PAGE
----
Daily Dispatches
A Hobby Lobby store in Dallas.
Associated Press/Photo by Tony Gutierrez
A Hobby Lobby store in Dallas.

Judge grants Hobby Lobby time to make its case

Religion

Capping a legal turnaround in Hobby Lobby’s case against the federal health insurance contraceptive mandate, a federal District Court judge granted a preliminary injunction to the craft retailer on Friday.

Judge Joe Heaton held a hearing Friday after the 10th U.S. Circuit Court of Appeals remanded the case for Heaton’s consideration at the end of June. Upon the 10th Circuit’s ruling, Heaton had immediately issued a temporary restraining order (TRO) to help Hobby Lobby through its July 1 deadline for facing daily fines over its insurance coverage, which includes all contraceptives but excludes the required abortifacients Plan B and Ella, as well as two intrauterine devices. TROs are in force for a very short time until a court holds a more formal hearing, so on Friday Heaton heard arguments but no new evidence, and immediately read his order from the bench granting a preliminary injunction. 

“There is a substantial public interest in ensuring that no individual or corporation has their legs cut out from under them while these difficult issues are resolved,” Heaton said from the bench.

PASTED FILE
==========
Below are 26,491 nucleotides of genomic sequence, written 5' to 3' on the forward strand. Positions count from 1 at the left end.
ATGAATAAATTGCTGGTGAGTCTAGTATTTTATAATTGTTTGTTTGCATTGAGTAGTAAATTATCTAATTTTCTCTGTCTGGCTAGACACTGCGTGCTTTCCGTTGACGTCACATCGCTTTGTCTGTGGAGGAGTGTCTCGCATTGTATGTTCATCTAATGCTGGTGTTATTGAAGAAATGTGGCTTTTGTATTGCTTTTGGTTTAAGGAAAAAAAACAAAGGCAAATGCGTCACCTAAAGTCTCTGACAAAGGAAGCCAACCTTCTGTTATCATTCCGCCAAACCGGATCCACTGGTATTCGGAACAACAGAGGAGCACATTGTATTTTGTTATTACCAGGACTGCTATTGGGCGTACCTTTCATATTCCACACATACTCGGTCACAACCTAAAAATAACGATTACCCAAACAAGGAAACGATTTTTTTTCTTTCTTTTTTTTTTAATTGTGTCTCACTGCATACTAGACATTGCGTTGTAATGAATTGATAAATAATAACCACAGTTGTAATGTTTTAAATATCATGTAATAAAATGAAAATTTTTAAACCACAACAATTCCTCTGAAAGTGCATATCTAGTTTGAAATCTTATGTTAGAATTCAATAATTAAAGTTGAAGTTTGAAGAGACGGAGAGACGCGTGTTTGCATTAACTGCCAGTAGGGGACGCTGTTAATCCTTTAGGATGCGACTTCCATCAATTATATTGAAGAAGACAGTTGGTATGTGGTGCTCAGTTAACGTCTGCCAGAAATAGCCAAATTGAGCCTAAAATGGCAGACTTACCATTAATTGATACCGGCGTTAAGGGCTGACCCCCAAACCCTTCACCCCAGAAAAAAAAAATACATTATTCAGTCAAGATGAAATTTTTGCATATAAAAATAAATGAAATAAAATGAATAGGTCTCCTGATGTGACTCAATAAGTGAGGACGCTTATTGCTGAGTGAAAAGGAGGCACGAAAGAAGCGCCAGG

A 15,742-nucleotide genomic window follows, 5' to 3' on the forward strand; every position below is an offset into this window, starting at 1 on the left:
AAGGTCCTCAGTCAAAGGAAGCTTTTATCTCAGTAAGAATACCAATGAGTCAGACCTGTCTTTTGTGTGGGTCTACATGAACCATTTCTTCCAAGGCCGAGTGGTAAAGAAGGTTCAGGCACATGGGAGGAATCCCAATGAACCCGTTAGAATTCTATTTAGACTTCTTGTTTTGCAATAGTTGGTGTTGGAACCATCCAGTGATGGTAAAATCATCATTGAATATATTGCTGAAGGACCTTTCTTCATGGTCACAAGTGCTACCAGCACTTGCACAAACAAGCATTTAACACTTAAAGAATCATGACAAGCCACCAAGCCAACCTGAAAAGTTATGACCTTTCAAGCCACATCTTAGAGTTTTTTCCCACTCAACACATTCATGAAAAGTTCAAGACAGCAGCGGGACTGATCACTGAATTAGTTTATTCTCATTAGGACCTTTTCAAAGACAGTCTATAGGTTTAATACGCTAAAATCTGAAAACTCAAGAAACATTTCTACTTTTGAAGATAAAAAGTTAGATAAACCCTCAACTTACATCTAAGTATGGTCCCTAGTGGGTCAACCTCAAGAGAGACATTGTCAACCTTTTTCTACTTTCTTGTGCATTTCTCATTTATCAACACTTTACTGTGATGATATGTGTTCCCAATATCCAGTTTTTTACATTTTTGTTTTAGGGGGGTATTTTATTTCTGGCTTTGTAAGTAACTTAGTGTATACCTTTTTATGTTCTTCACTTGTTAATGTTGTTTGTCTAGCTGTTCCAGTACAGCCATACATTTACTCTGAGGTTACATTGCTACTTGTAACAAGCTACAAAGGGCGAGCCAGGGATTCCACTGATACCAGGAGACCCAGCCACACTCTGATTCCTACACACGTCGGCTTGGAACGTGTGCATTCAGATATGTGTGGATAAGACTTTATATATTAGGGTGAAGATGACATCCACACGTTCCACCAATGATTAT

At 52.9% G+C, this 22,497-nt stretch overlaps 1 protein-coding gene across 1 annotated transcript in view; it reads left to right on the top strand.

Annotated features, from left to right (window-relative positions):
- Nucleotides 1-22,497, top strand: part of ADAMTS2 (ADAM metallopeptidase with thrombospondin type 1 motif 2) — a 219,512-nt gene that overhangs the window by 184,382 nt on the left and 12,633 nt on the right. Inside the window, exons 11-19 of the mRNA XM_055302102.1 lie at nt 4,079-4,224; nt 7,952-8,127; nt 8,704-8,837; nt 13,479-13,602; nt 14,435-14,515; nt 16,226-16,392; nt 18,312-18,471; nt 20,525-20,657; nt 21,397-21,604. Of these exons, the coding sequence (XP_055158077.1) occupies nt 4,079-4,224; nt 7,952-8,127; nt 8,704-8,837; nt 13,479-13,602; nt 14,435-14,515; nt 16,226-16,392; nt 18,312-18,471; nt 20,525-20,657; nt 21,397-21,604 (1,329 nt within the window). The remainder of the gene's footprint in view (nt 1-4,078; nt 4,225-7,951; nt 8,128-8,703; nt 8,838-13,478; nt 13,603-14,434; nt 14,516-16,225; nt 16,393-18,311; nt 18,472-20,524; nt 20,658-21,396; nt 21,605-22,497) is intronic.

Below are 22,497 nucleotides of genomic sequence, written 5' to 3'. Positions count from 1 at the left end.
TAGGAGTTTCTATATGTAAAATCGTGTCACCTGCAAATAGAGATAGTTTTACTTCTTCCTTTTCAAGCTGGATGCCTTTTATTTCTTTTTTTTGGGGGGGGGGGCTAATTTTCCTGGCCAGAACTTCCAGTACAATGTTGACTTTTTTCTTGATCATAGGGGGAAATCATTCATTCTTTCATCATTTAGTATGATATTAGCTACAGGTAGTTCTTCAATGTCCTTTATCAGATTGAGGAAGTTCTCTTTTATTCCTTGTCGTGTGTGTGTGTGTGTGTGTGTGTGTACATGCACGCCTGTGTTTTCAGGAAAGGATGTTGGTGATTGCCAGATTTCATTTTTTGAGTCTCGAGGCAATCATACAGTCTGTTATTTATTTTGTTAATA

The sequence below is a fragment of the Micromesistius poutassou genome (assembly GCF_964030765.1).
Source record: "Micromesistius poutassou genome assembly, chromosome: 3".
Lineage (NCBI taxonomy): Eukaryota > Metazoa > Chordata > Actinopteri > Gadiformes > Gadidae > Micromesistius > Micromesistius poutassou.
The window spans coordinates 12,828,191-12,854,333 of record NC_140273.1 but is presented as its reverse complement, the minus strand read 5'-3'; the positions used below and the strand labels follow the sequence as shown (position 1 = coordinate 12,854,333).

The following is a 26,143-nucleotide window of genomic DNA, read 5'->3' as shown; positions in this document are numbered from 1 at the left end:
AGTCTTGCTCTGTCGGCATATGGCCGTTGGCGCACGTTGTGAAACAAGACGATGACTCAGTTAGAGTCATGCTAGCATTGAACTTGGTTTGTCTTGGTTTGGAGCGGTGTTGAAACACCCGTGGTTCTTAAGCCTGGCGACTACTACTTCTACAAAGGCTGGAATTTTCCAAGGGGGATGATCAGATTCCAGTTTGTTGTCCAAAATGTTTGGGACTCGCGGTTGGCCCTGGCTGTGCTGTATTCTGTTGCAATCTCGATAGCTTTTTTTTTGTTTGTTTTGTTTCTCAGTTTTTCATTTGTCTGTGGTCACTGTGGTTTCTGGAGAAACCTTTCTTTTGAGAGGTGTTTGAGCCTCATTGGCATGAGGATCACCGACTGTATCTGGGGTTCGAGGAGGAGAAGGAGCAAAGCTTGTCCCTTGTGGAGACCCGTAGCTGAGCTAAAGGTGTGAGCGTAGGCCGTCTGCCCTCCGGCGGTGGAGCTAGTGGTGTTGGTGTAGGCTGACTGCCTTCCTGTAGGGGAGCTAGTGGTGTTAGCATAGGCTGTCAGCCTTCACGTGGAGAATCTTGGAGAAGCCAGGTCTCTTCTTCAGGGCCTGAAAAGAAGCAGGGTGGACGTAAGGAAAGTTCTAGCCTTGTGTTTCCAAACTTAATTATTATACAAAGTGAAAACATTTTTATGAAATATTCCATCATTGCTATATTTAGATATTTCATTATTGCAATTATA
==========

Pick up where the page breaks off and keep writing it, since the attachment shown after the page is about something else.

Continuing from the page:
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The injunction Friday was by no means a certainty: The deciding vote on the 10th Circuit on remanding the case back to District Court said he wasn’t sure whether Hobby Lobby qualified for an injunction. Unless the federal government appeals, the ruling allows courts to move forward with considering Hobby Lobby’s case on the merits in October. Federal courts at each level had denied a preliminary injunction to Hobby Lobby until the 10th Circuit’s ruling in June. 

Emily Belz
Emily Belz

Emily, who has covered everything from political infighting to pet salons for The Indianapolis Star, The Hill, and the New York Daily News, reports for WORLD from New York City. Follow Emily on Twitter @emzleb.

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